150th Anniversary of Pierian Sodality

Tomorrow's Concert Will Mark Century and a Half Of Drinking, Administrative Curbs, and Good Music

The eight founders of the Pierian Sodality of 1808 tempered their desire for "the members' mutual improvement in instrumental music" with a congenital weakness for good times during and after rehearsals. Despite these tendencies, administrative curbs, and financial troubles, the Sodality is still maintaining its tradition of music and enjoyment, celebrating its 150th birthday with a concert this Friday. In their first century and a half, the followers of the Nine Muses who dwell on Mt. Pieria have managed to found the Harvard Glee Club, the Harvard-Radcliffe Orchestra, and the annual Concert Series.

According to their secretary, the musicians were serious about their music, but continually discovered obstacles to the smooth operation of the group. Absence, failure to learn music, indecent behavior--talking in meetings without addressing the President--and too much eloquence were offenses which occasioned fines ranging from $.06 to $.25. Despite these curbs the young gentlemen managed to have a good time at every rehearsal, perhaps because they ended every meeting with wine or the mysterious Pierian Punch, still served at present meetings.

Pierians kept the "town" in mind when planning their activities. Whenever they felt they played well enough, they serenaded the ladies of Cambridge. Invitations inside the ladies' homes to warm the chilled musicians were the objects of these expeditions, but if an invitation were lacking, the resourceful Pierians turned to the Wursthaus of their day.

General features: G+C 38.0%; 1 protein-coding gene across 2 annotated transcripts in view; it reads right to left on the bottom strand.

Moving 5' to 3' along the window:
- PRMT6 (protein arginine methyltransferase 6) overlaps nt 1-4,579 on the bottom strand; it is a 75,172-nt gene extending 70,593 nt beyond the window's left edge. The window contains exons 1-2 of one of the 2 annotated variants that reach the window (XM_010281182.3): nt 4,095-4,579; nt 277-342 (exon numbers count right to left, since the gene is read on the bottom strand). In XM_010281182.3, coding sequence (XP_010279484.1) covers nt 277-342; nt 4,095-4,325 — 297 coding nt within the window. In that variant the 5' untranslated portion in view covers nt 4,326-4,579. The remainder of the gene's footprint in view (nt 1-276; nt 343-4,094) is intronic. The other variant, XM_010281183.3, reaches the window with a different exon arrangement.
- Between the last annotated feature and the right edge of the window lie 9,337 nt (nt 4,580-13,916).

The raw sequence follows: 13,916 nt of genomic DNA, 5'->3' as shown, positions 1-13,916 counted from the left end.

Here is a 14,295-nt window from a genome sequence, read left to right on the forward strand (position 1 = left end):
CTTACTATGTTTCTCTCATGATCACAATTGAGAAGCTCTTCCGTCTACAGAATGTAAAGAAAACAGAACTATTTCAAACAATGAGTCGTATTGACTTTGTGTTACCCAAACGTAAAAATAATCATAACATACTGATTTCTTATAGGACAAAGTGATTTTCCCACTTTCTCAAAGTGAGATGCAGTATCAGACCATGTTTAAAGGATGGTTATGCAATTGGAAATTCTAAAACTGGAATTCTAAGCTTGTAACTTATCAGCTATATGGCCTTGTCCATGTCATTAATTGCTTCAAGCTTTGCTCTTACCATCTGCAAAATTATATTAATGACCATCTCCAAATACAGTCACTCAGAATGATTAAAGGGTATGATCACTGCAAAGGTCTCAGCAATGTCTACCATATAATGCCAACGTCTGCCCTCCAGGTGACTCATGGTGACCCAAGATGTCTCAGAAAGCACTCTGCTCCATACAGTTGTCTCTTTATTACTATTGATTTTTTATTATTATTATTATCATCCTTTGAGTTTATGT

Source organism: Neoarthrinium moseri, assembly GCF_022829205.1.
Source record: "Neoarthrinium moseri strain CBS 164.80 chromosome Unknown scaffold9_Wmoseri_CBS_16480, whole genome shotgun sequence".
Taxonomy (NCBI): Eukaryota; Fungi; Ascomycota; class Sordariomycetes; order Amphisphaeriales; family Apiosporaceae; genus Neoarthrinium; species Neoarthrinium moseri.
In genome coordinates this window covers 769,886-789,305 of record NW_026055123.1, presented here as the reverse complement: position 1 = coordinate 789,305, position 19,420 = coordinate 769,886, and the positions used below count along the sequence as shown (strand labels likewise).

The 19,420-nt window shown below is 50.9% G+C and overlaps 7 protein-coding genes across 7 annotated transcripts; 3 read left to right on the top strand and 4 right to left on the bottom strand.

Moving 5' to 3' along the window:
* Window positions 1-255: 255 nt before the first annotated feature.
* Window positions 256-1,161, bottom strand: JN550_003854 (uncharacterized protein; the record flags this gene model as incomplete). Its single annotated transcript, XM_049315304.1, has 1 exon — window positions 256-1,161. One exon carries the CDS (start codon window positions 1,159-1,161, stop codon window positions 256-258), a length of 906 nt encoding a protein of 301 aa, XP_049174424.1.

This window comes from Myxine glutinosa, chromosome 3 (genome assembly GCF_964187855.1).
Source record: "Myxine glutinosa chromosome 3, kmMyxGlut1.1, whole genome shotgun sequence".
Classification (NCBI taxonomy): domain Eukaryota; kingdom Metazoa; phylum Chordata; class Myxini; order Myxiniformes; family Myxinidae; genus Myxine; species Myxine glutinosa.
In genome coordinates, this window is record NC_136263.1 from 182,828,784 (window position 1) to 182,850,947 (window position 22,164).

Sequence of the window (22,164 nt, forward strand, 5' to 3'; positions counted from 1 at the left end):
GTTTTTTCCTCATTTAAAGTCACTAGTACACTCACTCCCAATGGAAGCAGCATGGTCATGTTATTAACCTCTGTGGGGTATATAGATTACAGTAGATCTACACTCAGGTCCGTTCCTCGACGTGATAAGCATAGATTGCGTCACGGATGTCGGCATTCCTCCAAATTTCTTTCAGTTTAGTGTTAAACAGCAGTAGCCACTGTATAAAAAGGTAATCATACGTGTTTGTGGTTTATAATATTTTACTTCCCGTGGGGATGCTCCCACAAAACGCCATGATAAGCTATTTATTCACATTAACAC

But the life was not all gaiety. Broken strings, lack of necessary instruments, no permanent rehearsal room were problems that continually nagged the Sodality. Pierian pertinacity, however, eventually overcame these predicaments. Almost more important and certainly harder to solve were the Pierian's treasury and membership roster, both of which fluctuated greatly. In 1818 the treasurer reported that the treasury contained $0.00, but presumably this situation was only temporary, because soon after they agreed that "brandy is an excellent ingredient for precipating harmonious sounds."

The membership question was not so easily disposed of. Complaints in 1832 about the Sodality's serenading led the University to ask the four members to resign, but Henry Gassett '34, the flute player, refused. For two years he met with himself, wrote up the minutes, played to himself, paid dues, and probably drank with himself. His Pierian spirit gradually attracted other musicians so that they were strong enough to found the Glee Club in 1834, and to play for a Porcellian Club entertainment in 1835.

The Sodality used much of its time to practice for Exhibition Day, occurring in the spring and fall, which the President, faculty, and students attended. Since the Sodality's appearance was considered a special occasion, pre-concert jitters were the rule. "How many were disappointed when they cast their eyes over the bill of fare and saw a blank where they are wont to see "Music by the Pierian Sodality." Sometimes the Pierians were so busy bracing themselves with a bumper that they almost missed the exercises, or arrived too breathless to play.